Eye For Film >> Movies >> Loopers: The Caddie's Long Walk (2018) Film Review
Loopers: The Caddie's Long Walk
Reviewed by: Jennie Kermode
Caddying is a popular choice for young golf fans, a way of blagging one's way onto private courses and getting to learn more about the game, but what does it mean to choose it as a career? To most people it looks like little more than carrying bags all day, acting as a servant to rich tourists. Indeed, that's pretty much how it started out. But things have changed, and Jason Baffa's documentary, narrated by keen golfer Bill Murray, explores the caddie's journey from pack animal to valued team player.
Neat little potted history that it is, with animated sections standing in for archive footage as it details the early days, it doesn't really require the viewer to know the sport in depth, though you'll get more out of it if you're familiar with some of the big names who put in an appearance. Less well known than the players are those caddies who have played important roles in transforming the way the job is understood, discovering the little tricks and secrets that enable mastery of their local courses. Baffa tells their stories and looks at the pairings that have led to repeated tournament success.
There's a strong class element underlying all this. The original caddies were prized for their vulgarity and although professional codes eventually emerged, they continued to be drawn from the ranks of the working class, enabling rich players to get a taste of their lives without getting too close. In the US this manifested along racial lines but, in so doing, paved the way for black players to compete. Whilst there's something uncomfortable about the idea of the caddie as somebody whose friendship can be purchased for a day, and who is sometimes expected to perform in accordance with a particular cultural stereotype, it's plain that real friendships have emerged from this and that some of the caddies love meeting and spending time with different people from around the world. Like hairdressers, taxi drivers or attentive writers, they find themselves privy to intimate confessions and all manner of secrets.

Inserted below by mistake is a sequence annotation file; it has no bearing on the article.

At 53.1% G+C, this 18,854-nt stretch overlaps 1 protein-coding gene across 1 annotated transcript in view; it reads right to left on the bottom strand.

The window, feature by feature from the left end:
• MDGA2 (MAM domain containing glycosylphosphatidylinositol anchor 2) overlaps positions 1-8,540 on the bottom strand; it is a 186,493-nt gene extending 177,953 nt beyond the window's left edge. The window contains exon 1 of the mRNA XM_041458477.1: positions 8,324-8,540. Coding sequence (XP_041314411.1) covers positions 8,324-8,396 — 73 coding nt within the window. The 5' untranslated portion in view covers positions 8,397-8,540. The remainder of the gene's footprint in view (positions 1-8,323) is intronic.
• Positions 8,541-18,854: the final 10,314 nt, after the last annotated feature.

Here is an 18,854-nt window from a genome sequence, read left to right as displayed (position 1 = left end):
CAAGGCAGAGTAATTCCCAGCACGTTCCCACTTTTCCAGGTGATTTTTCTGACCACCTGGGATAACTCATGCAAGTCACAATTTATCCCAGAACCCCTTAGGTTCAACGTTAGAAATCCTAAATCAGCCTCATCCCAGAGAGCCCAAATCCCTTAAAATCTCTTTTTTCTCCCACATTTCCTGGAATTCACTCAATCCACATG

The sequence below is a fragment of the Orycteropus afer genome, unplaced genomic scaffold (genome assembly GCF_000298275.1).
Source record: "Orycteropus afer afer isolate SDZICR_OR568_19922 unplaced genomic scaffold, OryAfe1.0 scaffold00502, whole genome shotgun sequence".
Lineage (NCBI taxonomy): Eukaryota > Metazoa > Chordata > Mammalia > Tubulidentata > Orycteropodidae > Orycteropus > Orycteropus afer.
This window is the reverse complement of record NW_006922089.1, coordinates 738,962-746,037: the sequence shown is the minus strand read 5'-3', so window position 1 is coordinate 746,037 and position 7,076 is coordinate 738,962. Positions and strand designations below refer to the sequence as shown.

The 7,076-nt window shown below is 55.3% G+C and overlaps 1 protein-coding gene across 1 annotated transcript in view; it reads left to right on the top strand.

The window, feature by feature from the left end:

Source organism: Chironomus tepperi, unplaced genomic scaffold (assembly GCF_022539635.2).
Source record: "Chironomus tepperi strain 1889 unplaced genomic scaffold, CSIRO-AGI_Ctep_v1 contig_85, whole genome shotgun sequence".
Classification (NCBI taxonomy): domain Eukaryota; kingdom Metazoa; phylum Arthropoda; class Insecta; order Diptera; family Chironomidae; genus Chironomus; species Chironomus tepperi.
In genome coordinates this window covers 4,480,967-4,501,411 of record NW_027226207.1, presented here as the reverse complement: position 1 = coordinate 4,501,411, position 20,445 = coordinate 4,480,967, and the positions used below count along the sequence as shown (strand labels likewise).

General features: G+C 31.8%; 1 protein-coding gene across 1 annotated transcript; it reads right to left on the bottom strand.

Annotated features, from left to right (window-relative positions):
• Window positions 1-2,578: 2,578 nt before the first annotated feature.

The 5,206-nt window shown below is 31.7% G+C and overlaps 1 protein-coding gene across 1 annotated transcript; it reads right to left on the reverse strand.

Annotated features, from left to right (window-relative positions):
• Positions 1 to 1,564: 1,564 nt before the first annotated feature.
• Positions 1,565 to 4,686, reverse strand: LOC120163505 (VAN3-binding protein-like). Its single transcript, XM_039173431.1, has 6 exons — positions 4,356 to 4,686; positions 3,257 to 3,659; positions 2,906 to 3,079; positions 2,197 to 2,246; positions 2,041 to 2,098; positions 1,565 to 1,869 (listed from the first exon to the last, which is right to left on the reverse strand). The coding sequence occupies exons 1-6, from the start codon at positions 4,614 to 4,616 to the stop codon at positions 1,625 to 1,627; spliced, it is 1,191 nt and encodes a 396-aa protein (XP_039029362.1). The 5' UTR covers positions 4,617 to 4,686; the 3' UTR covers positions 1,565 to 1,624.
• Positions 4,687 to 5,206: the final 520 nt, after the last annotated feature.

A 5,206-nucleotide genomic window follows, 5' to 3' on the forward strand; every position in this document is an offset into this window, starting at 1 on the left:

Not every caddie is a young thing studying the game; for many of the older ones, there's a mentorship aspect to what they do, helping players to develop the personal qualities required for success - another aspect of teamwork. Players like Nick Faldo are serious when they credit their caddies with much of their success. Through their presence the game is transformed from a lonely competitive experience to a rare example of a sport in which emotional support is available during the game itself.
Scattered through this are little insights into some of the world's great courses and what it takes to tackle them. The scenery is beautiful and one caddie explains that he sees his role as a privileged one because he meets players who have waited their whole lives to spend time on a course where he spends every day. This may be outdoor work with heavy lifting but it's not short on rewards and Baffa's film teases them out like those secrets shared on a long walk along the links.Reviewed on: 19 Jul 2019
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